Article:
The book is written in the style of an autobiography, which gives the tale an added dimension. As you see everything through John James Todd's eyes, it's not long before you realize that although he may be in some ways brilliant, there is also a lot going on that he really dosen't have a clue about.

As you progress throught the book you'll ask yourself, is our hero mad, or a genious? John James Todd lurches from one scene to another with breathtaking style but not always with dazzling results. It's rather like watching Maradonna charge down a football pitch leaving the opposing teams players strewn on the ground behind him, before scoring the perfect goal, only to realize he's put the ball in his own net.

The plot moves along rapidly and you won't want to put the book down.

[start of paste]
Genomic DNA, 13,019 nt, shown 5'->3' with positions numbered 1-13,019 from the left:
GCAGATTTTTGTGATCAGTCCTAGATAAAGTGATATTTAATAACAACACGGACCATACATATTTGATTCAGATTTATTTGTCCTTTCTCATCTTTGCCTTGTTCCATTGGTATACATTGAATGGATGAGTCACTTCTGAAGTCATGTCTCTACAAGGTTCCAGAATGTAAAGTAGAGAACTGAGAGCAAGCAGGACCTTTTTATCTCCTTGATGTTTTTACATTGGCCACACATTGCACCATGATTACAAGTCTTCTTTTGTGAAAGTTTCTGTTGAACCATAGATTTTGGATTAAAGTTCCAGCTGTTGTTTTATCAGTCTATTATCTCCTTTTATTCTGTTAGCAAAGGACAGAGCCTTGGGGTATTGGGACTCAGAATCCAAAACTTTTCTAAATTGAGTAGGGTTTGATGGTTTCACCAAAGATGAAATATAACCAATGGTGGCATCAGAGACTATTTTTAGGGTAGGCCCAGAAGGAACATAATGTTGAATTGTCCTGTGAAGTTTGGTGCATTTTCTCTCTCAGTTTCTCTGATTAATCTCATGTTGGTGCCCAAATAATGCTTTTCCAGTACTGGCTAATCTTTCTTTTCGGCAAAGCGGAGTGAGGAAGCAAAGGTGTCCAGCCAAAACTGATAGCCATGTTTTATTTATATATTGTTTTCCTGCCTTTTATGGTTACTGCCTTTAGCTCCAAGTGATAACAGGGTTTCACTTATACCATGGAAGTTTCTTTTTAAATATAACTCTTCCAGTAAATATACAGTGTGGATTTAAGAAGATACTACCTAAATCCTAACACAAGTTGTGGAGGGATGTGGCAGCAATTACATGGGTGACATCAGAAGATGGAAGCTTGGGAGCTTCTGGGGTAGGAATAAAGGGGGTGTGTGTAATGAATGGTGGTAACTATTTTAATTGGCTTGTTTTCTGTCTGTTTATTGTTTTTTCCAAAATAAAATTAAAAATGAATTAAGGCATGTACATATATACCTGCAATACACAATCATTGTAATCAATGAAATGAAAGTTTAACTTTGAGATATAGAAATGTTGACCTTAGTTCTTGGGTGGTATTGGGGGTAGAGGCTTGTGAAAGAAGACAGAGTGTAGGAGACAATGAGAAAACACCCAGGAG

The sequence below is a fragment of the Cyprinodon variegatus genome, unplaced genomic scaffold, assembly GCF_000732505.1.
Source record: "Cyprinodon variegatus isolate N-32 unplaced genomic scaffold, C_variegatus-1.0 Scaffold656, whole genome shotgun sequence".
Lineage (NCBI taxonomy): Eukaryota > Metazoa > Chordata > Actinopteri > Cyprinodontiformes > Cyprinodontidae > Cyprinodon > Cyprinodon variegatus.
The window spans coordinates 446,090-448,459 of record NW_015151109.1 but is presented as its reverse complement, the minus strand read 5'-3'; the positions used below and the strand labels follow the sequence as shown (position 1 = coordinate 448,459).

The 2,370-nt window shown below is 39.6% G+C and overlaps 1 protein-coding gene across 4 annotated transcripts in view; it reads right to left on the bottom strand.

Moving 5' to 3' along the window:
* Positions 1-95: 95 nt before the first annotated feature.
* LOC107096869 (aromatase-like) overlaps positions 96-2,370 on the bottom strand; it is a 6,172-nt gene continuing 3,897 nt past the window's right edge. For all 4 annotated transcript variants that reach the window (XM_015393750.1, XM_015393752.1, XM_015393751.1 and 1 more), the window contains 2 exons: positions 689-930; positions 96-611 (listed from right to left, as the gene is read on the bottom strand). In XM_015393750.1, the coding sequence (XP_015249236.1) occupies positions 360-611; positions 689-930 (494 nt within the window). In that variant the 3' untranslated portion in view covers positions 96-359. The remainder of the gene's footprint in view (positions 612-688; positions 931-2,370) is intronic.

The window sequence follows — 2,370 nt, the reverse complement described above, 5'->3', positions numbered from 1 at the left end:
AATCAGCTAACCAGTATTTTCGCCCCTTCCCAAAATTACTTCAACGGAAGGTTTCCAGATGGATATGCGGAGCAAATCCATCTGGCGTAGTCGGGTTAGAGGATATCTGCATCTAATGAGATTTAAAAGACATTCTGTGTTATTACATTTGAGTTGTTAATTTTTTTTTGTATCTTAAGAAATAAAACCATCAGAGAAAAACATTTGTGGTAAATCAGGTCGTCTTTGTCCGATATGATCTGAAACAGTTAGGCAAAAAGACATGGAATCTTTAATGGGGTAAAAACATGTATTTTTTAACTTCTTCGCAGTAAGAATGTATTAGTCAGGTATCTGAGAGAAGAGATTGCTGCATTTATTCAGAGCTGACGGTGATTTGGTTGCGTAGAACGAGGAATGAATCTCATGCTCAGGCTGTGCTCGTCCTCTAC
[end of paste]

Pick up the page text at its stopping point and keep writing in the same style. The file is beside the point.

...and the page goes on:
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4 of 4 people found the following review helpful
4.0 out of 5 stars New Confessions, 3 Aug 2010
This review is from: The New Confessions (Paperback)
This is an memorable evocation of a life, in my opinion the best William Boyd book so far. The characterisation rings true at every turn. John James Todd is a particularly masterful creation; I found myself simultaneously cringing and profoundly empathising with Todd's inability to control his self-destructive impulses. Boyd also creates a great sense of location atmosphere, I particularly enjoyed the Berlin and Hollywood scenes. A must read book!
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26 of 30 people found the following review helpful